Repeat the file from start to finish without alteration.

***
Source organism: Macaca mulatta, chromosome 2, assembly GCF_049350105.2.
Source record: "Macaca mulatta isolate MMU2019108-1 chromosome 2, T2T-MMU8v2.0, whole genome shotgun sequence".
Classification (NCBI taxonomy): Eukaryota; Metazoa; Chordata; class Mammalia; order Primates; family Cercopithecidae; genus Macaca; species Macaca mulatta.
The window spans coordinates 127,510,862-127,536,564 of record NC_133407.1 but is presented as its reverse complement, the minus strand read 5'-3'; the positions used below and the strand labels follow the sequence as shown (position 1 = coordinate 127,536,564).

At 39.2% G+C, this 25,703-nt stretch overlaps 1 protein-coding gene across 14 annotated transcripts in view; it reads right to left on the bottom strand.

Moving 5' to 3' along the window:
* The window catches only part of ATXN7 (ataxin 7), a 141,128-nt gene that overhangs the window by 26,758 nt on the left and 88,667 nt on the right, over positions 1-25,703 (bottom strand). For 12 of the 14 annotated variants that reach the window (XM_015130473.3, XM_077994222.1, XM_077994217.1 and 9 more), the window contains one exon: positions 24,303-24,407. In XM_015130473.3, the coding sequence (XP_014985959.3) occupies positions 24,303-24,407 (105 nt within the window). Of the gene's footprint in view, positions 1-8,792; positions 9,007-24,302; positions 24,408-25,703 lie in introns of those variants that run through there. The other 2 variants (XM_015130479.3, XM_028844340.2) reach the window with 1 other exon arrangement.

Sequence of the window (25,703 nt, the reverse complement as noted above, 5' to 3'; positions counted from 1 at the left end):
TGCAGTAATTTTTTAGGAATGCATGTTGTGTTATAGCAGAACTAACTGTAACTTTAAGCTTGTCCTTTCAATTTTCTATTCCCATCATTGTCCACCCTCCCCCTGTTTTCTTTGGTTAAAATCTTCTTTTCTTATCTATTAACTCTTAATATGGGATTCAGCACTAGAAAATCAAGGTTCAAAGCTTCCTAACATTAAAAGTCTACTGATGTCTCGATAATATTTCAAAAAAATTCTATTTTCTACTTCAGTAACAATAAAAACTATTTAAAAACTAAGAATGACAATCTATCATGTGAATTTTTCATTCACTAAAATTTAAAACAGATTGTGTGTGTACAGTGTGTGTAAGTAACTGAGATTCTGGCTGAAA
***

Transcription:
Source organism: Macaca mulatta, chromosome 2, assembly GCF_049350105.2.
Source record: "Macaca mulatta isolate MMU2019108-1 chromosome 2, T2T-MMU8v2.0, whole genome shotgun sequence".
Classification (NCBI taxonomy): Eukaryota; Metazoa; Chordata; class Mammalia; order Primates; family Cercopithecidae; genus Macaca; species Macaca mulatta.
The window spans coordinates 127,510,862-127,536,564 of record NC_133407.1 but is presented as its reverse complement, the minus strand read 5'-3'; the positions used below and the strand labels follow the sequence as shown (position 1 = coordinate 127,536,564).

At 39.2% G+C, this 25,703-nt stretch overlaps 1 protein-coding gene across 14 annotated transcripts in view; it reads right to left on the bottom strand.

Moving 5' to 3' along the window:
* The window catches only part of ATXN7 (ataxin 7), a 141,128-nt gene that overhangs the window by 26,758 nt on the left and 88,667 nt on the right, over positions 1-25,703 (bottom strand). For 12 of the 14 annotated variants that reach the window (XM_015130473.3, XM_077994222.1, XM_077994217.1 and 9 more), the window contains one exon: positions 24,303-24,407. In XM_015130473.3, the coding sequence (XP_014985959.3) occupies positions 24,303-24,407 (105 nt within the window). Of the gene's footprint in view, positions 1-8,792; positions 9,007-24,302; positions 24,408-25,703 lie in introns of those variants that run through there. The other 2 variants (XM_015130479.3, XM_028844340.2) reach the window with 1 other exon arrangement.

Sequence of the window (25,703 nt, the reverse complement as noted above, 5' to 3'; positions counted from 1 at the left end):
TGCAGTAATTTTTTAGGAATGCATGTTGTGTTATAGCAGAACTAACTGTAACTTTAAGCTTGTCCTTTCAATTTTCTATTCCCATCATTGTCCACCCTCCCCCTGTTTTCTTTGGTTAAAATCTTCTTTTCTTATCTATTAACTCTTAATATGGGATTCAGCACTAGAAAATCAAGGTTCAAAGCTTCCTAACATTAAAAGTCTACTGATGTCTCGATAATATTTCAAAAAAATTCTATTTTCTACTTCAGTAACAATAAAAACTATTTAAAAACTAAGAATGACAATCTATCATGTGAATTTTTCATTCACTAAAATTTAAAACAGATTGTGTGTGTACAGTGTGTGTAAGTAACTGAGATTCTGGCTGAAA